How to write a robust strategic plan for your charity
Strategic planning: it’s the most effective way for your charity to realise its mission and have a lasting impact on your beneficiaries. Unfortunately for charity leaders, balancing the endless to-do list with a shortage of time often means future planning slips down the order of priorities.
However, it’s critical that you spend the time developing a robust strategic plan for your charity. Your strategy defines where you want to go and how you’re going to get there. Without one, how will you know that your team is pulling in the same direction?
A strategic plan can be as complex as you choose to make it. Large charity, or small charity, the process is broadly similar, and we’ve outlined a useful step-by-step guide to writing a great strategic plan for your charity, along with a few tips to get you started.
Step 1. Stakeholder consultation
The first step is to undertake stakeholder consultation. This may seem a bit overwhelming at first, so let’s break it down!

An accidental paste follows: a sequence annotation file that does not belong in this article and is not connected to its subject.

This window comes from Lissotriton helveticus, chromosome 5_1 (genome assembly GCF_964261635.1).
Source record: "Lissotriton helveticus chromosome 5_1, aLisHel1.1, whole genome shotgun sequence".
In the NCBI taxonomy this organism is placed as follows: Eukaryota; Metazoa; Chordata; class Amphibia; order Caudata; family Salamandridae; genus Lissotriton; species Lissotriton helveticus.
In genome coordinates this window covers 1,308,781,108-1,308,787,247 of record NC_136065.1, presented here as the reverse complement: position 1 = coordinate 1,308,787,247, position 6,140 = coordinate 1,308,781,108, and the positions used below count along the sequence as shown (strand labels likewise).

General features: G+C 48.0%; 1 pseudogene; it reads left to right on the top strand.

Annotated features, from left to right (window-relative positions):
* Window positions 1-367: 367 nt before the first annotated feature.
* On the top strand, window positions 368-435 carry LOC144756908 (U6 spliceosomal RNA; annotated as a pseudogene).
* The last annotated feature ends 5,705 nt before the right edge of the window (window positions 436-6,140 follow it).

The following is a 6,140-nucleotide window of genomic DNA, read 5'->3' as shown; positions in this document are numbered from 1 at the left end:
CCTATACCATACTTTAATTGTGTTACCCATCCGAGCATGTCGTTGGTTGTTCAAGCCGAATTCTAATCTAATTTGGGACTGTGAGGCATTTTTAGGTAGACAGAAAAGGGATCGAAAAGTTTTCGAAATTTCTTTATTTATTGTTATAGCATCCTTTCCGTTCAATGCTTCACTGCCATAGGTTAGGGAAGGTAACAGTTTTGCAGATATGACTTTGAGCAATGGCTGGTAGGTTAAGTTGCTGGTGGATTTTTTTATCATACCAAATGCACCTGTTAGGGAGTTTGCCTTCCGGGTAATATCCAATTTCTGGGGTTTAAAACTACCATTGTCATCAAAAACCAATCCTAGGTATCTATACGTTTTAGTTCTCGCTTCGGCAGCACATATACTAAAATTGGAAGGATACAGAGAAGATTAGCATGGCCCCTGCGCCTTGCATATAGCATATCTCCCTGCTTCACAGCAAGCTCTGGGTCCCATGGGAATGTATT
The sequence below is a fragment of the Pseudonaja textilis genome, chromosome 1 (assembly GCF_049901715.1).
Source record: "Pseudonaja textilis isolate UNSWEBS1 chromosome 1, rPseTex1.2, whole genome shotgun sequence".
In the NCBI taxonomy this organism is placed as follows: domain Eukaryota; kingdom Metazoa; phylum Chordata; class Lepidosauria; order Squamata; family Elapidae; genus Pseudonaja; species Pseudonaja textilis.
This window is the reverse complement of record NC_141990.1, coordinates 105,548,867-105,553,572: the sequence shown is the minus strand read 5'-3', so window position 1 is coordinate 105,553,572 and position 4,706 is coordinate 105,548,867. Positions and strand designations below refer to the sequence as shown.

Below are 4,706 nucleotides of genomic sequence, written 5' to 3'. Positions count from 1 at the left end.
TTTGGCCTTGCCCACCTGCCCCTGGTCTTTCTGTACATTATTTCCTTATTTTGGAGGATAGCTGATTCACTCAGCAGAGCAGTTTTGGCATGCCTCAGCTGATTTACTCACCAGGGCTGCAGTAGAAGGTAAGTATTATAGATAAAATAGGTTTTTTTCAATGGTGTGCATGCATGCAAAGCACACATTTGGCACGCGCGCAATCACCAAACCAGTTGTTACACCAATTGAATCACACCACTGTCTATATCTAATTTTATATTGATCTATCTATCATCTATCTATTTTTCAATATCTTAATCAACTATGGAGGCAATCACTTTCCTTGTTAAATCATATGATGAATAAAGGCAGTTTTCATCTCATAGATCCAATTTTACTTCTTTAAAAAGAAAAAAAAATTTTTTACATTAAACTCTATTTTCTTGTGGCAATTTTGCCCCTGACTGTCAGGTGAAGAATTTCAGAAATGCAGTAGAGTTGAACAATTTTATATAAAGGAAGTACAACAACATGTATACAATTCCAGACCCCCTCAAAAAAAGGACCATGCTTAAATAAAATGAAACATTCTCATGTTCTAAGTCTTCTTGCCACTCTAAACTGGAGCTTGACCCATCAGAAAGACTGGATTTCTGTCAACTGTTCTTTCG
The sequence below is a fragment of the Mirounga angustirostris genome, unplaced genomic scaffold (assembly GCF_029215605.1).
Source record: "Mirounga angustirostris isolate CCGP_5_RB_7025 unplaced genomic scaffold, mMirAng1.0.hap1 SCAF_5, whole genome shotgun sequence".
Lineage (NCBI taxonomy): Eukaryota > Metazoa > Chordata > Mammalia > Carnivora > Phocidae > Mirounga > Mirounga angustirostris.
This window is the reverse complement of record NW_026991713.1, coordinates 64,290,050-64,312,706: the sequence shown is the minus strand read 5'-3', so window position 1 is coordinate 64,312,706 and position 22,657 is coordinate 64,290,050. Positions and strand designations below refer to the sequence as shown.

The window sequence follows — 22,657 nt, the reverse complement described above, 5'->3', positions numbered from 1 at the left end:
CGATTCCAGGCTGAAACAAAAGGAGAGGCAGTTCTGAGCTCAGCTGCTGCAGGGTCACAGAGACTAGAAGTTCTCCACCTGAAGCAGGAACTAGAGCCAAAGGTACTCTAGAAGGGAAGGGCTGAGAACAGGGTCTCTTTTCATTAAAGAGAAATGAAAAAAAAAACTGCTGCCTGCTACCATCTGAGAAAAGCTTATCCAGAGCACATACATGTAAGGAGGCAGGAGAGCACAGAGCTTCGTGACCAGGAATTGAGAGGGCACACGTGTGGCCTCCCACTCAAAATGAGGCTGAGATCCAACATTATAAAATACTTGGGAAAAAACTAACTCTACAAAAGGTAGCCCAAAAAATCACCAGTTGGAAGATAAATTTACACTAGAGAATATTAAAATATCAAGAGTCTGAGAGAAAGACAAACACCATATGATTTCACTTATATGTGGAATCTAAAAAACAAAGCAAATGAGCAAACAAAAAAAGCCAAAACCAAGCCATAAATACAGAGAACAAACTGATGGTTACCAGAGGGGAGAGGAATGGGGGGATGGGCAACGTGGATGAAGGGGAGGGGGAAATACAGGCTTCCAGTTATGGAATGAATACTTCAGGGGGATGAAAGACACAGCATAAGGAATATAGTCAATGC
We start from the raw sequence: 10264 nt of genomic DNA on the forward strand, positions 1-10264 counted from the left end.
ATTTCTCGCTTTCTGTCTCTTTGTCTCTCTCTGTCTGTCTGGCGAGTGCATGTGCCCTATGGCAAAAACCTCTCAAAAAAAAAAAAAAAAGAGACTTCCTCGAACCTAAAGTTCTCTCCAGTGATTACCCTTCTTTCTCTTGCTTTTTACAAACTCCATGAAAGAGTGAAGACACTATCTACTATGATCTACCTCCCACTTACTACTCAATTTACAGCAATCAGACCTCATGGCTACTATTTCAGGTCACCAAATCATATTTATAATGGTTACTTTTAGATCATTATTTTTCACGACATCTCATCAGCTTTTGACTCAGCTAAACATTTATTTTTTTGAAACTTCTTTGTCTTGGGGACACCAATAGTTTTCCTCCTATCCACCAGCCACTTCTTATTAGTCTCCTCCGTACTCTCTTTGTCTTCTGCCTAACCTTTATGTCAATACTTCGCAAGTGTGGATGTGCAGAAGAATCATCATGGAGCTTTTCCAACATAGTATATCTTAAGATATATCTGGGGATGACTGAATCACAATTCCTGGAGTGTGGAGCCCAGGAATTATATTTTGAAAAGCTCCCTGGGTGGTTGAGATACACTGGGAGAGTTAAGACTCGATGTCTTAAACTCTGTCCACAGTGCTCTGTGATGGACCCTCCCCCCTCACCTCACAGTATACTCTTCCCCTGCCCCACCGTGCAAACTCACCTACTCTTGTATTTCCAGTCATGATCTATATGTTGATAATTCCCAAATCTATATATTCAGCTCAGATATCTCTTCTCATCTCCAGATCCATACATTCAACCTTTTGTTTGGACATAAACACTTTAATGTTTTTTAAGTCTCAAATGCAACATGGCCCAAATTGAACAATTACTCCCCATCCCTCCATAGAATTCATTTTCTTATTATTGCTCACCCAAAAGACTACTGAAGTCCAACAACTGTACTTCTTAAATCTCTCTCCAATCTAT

Start by identifying who your key stakeholders are and how you plan to speak to them.
Examples of the ‘who’ could be your team and wider staff, trustees, funders and the general public, but most importantly, talk to your beneficiaries! Prioritise diversity of input right from the get-go to understand the totality of challenges, needs and aspirations. Think about ‘how’ you plan to gather and record the information: this could be through interviews, surveys or focus groups, or a mixture of them all!
The data from consultation sets the foundation for your strategic plan, so it’s a vitally important first step to take.
Step 2. Perform a SWOT analysis
Now you’ve gathered information from different stakeholders, it’s time to identify your organisation’s strengths, weaknesses, opportunities and threats. By performing a simple SWOT analysis, you can begin to build a clear picture of what’s working, potential areas for development, and what risks you may need to mitigate.
This is a great opportunity to ask yourselves some important questions: what do you know your charity does really well? What’s holding you back from achieving your vision? Where do you think you could add more value to your beneficiaries?
This is a helpful article geared towards charities, explaining the benefits of performing a SWOT analysis and guiding you through the process.
Step 3. Identify your aspirations, define your vision and mission
Having established a good understanding of your external environment, it’s time to set out your organisational aspirations, and define your vision and mission.